Differentiating Instruction Based on Student Readiness

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  • 0:05 Defining Differentiation
  • 1:01 What Is Student Readiness?
  • 1:59 Differentiation and Readiness
  • 3:34 Lesson Summary
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Lesson Transcript
Instructor: Sharon Linde

Sharon has a Masters of Science in Mathematics

Though children learn and grow in predictable steps, they're all unique learners with very different needs. This lesson discusses how students differ in readiness, and how teachers can offer differentiated experiences based on student readiness.

Defining Differentiation

Frank has a diverse group of learners in his classroom. They look, sound, act, and think differently. During his studies, Frank learned different methods of teaching math, reading, writing, and other subjects. He got to practice writing lesson plans and grading papers. What Frank wasn't prepared for, though, was how unique each of his students is as a learner. He knows how to teach math and reading, but what about all these different students?

Frank needs to teach his students using different methods because they're all unique learners. He can do this by using differentiation, a way of tailoring his instruction based on students' ability levels and current needs. Frank must take three things into account when planning for differentiated instruction: a student's readiness, interest, and learning profile. The first step for Frank is to determine student readiness. Let's take a look at what that means.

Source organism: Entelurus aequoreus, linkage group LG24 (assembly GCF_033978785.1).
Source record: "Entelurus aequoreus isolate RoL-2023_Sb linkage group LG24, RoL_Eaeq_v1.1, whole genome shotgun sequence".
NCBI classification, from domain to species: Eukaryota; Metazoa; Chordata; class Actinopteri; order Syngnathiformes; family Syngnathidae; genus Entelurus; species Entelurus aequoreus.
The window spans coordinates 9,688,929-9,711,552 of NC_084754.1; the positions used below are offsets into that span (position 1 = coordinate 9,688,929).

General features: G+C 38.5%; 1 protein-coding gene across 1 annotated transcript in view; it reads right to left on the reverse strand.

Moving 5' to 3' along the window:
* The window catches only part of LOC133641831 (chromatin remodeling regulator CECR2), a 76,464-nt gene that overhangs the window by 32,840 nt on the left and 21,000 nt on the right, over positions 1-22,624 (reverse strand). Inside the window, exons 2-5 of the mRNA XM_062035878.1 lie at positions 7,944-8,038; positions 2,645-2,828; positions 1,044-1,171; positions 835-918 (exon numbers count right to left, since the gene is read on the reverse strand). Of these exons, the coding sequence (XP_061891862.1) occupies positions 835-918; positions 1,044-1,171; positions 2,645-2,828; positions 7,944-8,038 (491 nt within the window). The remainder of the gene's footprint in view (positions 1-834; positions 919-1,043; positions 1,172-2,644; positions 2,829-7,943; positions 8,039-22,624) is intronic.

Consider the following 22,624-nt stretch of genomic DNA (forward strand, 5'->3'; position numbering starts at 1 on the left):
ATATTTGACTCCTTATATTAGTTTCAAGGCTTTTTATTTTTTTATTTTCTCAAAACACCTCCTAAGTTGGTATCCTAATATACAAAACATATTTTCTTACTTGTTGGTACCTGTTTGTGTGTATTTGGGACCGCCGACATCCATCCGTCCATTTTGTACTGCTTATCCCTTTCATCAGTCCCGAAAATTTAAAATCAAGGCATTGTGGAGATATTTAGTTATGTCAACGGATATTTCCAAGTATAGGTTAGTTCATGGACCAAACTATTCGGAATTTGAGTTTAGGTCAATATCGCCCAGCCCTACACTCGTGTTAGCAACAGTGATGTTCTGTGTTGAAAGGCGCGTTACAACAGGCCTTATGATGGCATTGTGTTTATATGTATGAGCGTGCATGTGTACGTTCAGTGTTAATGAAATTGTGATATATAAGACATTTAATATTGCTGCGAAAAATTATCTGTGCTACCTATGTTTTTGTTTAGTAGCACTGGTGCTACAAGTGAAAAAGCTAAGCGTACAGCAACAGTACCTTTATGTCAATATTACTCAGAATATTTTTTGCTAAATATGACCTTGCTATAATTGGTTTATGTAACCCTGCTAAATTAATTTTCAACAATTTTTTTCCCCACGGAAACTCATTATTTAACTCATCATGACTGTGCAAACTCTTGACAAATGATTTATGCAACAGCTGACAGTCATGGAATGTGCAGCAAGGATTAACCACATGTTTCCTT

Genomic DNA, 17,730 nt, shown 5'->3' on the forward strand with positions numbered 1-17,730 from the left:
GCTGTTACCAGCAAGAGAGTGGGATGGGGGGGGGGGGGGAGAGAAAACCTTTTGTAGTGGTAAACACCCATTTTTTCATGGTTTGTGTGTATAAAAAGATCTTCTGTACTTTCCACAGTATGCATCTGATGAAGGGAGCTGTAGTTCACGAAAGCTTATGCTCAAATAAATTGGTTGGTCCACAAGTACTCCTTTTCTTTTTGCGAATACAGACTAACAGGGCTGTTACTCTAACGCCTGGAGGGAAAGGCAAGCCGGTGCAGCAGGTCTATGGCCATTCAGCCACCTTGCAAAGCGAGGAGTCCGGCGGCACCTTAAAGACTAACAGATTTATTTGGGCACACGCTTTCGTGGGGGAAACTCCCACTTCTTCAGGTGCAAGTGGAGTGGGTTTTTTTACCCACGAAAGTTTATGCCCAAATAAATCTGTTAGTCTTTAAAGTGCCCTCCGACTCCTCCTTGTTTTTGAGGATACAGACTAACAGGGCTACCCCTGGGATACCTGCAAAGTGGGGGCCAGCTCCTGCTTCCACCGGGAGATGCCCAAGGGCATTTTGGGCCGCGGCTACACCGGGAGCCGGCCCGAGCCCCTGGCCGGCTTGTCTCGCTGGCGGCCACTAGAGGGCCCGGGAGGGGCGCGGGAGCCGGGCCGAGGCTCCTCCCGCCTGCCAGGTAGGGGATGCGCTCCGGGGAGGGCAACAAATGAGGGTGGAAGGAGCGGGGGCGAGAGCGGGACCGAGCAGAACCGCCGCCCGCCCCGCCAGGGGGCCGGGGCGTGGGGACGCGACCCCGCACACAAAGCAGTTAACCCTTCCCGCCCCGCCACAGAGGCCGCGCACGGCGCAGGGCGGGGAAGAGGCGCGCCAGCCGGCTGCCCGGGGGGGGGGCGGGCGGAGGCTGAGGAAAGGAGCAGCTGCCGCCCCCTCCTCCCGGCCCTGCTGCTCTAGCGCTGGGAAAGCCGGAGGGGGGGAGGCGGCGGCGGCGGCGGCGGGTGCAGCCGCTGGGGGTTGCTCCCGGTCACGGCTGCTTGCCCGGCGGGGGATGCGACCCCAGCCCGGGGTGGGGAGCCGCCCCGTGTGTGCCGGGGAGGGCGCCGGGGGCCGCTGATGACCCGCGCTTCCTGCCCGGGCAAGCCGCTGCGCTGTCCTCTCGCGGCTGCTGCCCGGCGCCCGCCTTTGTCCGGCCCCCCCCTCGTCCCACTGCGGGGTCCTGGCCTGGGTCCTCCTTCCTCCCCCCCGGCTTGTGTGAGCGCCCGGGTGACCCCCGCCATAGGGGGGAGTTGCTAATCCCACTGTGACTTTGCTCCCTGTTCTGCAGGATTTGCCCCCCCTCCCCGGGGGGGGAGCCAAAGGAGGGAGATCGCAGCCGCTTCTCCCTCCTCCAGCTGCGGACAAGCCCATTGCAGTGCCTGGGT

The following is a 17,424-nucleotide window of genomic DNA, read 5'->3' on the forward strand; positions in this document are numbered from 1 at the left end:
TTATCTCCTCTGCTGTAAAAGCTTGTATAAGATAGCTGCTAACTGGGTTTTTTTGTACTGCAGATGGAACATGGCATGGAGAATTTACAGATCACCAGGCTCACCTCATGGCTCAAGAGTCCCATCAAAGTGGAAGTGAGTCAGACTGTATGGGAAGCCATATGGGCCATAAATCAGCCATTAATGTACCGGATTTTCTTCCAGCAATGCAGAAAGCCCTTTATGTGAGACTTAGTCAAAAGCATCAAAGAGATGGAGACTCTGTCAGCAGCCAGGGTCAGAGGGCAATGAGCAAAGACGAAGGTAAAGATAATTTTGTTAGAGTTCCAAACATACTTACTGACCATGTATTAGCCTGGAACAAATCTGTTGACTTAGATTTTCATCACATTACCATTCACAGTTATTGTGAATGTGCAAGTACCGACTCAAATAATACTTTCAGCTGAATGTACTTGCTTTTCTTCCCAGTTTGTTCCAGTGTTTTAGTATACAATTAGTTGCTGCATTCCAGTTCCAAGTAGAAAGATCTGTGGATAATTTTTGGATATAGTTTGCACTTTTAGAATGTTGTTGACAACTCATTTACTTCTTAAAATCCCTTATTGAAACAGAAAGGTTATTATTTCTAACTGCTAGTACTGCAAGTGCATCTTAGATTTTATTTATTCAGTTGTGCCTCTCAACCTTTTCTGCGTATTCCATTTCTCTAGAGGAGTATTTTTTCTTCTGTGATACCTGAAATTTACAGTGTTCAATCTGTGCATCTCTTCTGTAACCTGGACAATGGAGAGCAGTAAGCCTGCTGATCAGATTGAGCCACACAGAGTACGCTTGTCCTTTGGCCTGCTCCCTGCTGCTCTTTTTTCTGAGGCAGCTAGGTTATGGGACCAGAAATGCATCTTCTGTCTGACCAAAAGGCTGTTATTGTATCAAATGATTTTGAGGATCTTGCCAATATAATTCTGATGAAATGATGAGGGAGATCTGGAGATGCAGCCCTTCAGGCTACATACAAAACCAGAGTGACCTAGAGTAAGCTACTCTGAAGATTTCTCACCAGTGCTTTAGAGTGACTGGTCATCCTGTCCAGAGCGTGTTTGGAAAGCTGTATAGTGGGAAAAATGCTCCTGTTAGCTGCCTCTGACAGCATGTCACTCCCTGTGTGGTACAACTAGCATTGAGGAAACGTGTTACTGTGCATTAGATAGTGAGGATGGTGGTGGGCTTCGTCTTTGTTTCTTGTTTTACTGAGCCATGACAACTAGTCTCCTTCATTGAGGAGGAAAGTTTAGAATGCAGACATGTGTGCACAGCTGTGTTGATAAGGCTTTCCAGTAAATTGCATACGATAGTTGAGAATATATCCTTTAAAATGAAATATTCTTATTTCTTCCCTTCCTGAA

What Is Student Readiness?

For Frank to provide unique and specific learning opportunities for each student, he needs to recognize the ways his students are different. The first aspect he should explore is student readiness. This is a student's ability to accomplish a given task based on their current level of understanding. Let's break that down.

At the beginning of the year, Frank gave his students a series of screenings. These informal assessments were designed to indicate the levels at which his students could perform in reading, writing, and math. This showed student readiness - it gave Frank information on a student's ability, such as reading level, at the beginning of the year.

Frank will continue to assess his students throughout the year to check in on their progress, which can change frequently. For example, Ricky may enter the class as a level P reader but progress throughout the year to a level T. Frank knows when Ricky is ready for new learning by keeping his eye on Ricky's readiness.

Differentiation and Readiness

Frank uses his knowledge of students' readiness to differentiate instruction. He offers learning tasks, instruction, and independent tasks determined by this data. How does he differentiate based on student readiness? He does this in three ways:

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